I have always been a person who cares about others’ issues. I may be more sensitive than the average, but the truth is that it affects me to see others suffer. And I’m not talking about problems affecting just my beloved ones. I actually care about what happens also to people that I don’t know at all.
This is something that has happened to me since I was a kid. I grew up in a conflictive land overshadowed by terrorist acts towards certain people who were extorted, kidnaped and killed. And even though I could have perceived this as something natural because I didn’t get to know a different reality, every act of violence would make me suffer. Sometimes I wondered, “Why do I feel bad for those that I don’t know?”
Over time, I found the answer to this question: it is the lesson I learnt when I listened to the last president of Uruguay, José Mujica, gave an inspirational speech at the second summit of the Community of Latin American and Caribbean States, back in 2014. One of his most memorable quotes was the following one: “If humanity is not able to think as humankind, if still thinks just as a country, as a social class, caring only about our own problems, then civilization is doomed.”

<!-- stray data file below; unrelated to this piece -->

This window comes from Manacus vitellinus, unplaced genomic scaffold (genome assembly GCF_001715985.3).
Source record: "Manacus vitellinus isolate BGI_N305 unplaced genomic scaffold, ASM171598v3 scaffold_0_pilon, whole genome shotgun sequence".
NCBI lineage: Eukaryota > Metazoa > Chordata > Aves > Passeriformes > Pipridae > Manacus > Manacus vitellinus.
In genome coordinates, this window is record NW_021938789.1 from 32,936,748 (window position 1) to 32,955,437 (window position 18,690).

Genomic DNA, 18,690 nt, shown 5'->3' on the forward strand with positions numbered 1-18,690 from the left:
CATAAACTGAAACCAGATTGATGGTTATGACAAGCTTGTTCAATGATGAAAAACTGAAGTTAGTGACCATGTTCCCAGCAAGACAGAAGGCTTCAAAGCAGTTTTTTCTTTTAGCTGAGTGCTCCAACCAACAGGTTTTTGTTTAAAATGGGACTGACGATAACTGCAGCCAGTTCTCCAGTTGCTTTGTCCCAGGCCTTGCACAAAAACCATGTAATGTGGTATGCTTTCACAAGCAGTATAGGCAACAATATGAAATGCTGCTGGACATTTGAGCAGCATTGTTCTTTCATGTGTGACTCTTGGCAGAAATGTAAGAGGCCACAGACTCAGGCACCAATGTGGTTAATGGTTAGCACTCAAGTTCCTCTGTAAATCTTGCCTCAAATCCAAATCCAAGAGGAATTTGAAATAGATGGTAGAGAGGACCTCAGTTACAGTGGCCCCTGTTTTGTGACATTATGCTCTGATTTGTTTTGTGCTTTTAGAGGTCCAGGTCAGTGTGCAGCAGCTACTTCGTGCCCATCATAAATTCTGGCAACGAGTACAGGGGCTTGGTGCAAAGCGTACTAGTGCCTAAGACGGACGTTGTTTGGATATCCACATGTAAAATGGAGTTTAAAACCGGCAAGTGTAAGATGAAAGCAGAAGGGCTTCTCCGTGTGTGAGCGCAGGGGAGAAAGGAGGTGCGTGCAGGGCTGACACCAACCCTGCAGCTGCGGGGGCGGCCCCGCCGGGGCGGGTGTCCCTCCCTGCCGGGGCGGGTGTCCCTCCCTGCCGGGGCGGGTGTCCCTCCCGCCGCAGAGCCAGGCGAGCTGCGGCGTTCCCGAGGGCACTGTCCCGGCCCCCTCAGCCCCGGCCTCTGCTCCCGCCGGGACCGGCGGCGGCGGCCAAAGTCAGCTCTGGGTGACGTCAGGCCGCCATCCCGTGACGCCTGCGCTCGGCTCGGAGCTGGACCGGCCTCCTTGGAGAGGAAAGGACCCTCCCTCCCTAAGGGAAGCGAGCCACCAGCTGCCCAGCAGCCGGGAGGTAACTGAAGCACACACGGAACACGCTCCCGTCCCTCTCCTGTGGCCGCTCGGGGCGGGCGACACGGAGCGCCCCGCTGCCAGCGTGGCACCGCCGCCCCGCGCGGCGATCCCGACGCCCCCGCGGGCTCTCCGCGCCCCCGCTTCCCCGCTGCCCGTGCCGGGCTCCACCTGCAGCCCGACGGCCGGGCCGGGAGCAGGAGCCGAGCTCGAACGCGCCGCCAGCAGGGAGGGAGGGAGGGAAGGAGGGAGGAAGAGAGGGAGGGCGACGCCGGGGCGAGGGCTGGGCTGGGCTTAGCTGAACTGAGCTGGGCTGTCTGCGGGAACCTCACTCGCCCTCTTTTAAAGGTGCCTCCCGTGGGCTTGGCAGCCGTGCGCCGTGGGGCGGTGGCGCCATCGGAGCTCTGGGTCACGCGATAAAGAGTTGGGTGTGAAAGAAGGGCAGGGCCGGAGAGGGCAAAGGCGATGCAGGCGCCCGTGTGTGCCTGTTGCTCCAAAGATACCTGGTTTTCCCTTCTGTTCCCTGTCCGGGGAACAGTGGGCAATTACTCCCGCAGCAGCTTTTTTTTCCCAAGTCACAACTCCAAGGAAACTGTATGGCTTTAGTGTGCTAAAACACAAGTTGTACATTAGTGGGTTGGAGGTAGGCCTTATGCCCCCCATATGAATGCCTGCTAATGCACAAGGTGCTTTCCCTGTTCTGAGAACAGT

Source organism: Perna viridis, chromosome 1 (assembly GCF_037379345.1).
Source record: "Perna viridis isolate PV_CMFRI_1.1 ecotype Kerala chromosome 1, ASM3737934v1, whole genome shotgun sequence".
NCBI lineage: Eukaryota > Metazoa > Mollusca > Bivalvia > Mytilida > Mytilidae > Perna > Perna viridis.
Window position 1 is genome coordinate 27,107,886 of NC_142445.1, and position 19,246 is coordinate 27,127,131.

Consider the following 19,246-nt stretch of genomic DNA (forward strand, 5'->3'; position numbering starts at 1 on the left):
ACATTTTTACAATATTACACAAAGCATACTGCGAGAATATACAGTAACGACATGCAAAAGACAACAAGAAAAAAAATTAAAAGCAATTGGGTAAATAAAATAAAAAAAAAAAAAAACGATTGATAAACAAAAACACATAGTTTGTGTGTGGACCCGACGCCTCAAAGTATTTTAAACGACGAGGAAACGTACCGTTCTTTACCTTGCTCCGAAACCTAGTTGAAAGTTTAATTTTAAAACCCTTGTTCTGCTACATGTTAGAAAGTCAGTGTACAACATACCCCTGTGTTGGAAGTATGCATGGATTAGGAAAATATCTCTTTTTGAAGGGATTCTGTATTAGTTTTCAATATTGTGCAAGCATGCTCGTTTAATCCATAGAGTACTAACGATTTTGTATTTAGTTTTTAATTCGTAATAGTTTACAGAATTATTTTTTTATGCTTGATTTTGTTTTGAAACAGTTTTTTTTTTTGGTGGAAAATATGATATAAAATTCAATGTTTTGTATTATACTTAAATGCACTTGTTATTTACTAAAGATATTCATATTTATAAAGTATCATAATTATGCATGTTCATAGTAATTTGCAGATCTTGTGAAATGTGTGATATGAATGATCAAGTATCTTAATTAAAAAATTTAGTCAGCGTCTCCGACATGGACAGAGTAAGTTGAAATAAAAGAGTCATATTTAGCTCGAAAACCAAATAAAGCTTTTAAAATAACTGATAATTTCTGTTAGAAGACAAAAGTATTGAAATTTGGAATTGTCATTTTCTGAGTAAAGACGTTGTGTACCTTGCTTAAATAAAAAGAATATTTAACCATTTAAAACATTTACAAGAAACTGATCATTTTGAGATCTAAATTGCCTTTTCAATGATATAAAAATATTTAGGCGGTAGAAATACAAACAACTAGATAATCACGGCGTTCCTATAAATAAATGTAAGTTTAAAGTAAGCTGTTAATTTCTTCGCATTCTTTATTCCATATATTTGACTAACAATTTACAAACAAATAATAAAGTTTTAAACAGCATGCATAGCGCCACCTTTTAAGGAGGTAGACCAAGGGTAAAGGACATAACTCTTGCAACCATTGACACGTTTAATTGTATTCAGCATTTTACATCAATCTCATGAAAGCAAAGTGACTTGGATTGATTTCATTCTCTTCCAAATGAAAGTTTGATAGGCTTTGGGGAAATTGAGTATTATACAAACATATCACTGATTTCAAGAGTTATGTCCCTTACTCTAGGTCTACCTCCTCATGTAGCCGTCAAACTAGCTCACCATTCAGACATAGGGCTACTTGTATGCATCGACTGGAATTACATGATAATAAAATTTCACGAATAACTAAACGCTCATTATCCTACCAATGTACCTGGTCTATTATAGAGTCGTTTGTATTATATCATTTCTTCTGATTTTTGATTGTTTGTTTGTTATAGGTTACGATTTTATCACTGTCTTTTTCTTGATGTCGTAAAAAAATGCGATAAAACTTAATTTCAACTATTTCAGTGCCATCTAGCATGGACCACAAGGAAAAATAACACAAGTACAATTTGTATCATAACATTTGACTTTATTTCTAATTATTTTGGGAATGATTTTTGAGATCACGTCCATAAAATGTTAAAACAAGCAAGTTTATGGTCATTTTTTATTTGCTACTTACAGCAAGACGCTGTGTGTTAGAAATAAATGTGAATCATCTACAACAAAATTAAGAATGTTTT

That speech made me rethink about my reactions towards the pain and misery in the world, and I finally understood that what causes afflictions to others, is also causing suffering to all of us as a species. Humankind completes a very delicate and perfect balance, just as nature does, and if we break it, we all end up being affected. So, the fact that there were people killed in my homeland affected us as a society that is now incapable of acting together towards mutually beneficial goals. And this problem is extrapolated to the whole world. How wouldn’t I feel bad for seeing my peers suffer for many different reasons in many places around the world?
When I started meditating, my empathy towards others increased even more and I found that both human catastrophes, as well as individual miseries, affected me equally. Then, I discovered that there is scientific evidence about how compassion can be increased when we practice loving and kindness meditation. How wonderful it is to know that we can train our mind to be more aware of problems in the world. To understand that nobody is free from the scope of the issues that affect others. What if we use this a basis to start thinking and living as humankind? What if we all start meditating and raising awareness about issues that affects us all? Wouldn’t we change our behaviour and build a better world for all of us with no distinction? Why not give it a try!